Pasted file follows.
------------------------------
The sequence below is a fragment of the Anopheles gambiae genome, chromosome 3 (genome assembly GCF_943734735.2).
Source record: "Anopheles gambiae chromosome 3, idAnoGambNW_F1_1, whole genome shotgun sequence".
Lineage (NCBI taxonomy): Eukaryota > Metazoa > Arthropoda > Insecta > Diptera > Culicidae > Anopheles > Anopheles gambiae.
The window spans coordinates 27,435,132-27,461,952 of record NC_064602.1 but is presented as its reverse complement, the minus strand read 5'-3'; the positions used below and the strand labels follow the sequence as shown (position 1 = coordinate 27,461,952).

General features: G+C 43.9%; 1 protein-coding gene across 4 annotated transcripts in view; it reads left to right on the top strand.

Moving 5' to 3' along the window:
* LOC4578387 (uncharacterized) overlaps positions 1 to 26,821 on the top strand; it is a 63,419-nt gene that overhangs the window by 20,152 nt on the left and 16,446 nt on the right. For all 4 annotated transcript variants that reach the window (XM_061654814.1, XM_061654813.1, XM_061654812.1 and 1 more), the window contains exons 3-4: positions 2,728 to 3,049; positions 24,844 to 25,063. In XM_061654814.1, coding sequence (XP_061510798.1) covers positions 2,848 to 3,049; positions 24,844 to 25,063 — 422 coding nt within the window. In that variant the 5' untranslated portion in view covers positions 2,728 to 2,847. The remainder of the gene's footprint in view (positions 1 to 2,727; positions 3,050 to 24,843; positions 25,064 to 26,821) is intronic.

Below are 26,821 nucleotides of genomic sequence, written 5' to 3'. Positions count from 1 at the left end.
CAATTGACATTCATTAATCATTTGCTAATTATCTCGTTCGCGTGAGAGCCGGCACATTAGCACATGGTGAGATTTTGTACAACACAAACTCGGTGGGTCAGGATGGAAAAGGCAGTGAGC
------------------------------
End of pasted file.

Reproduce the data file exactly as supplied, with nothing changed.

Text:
The sequence below is a fragment of the Anopheles gambiae genome, chromosome 3 (genome assembly GCF_943734735.2).
Source record: "Anopheles gambiae chromosome 3, idAnoGambNW_F1_1, whole genome shotgun sequence".
Lineage (NCBI taxonomy): Eukaryota > Metazoa > Arthropoda > Insecta > Diptera > Culicidae > Anopheles > Anopheles gambiae.
The window spans coordinates 27,435,132-27,461,952 of record NC_064602.1 but is presented as its reverse complement, the minus strand read 5'-3'; the positions used below and the strand labels follow the sequence as shown (position 1 = coordinate 27,461,952).

General features: G+C 43.9%; 1 protein-coding gene across 4 annotated transcripts in view; it reads left to right on the top strand.

Moving 5' to 3' along the window:
* LOC4578387 (uncharacterized) overlaps positions 1 to 26,821 on the top strand; it is a 63,419-nt gene that overhangs the window by 20,152 nt on the left and 16,446 nt on the right. For all 4 annotated transcript variants that reach the window (XM_061654814.1, XM_061654813.1, XM_061654812.1 and 1 more), the window contains exons 3-4: positions 2,728 to 3,049; positions 24,844 to 25,063. In XM_061654814.1, coding sequence (XP_061510798.1) covers positions 2,848 to 3,049; positions 24,844 to 25,063 — 422 coding nt within the window. In that variant the 5' untranslated portion in view covers positions 2,728 to 2,847. The remainder of the gene's footprint in view (positions 1 to 2,727; positions 3,050 to 24,843; positions 25,064 to 26,821) is intronic.

Below are 26,821 nucleotides of genomic sequence, written 5' to 3'. Positions count from 1 at the left end.
CAATTGACATTCATTAATCATTTGCTAATTATCTCGTTCGCGTGAGAGCCGGCACATTAGCACATGGTGAGATTTTGTACAACACAAACTCGGTGGGTCAGGATGGAAAAGGCAGTGAGC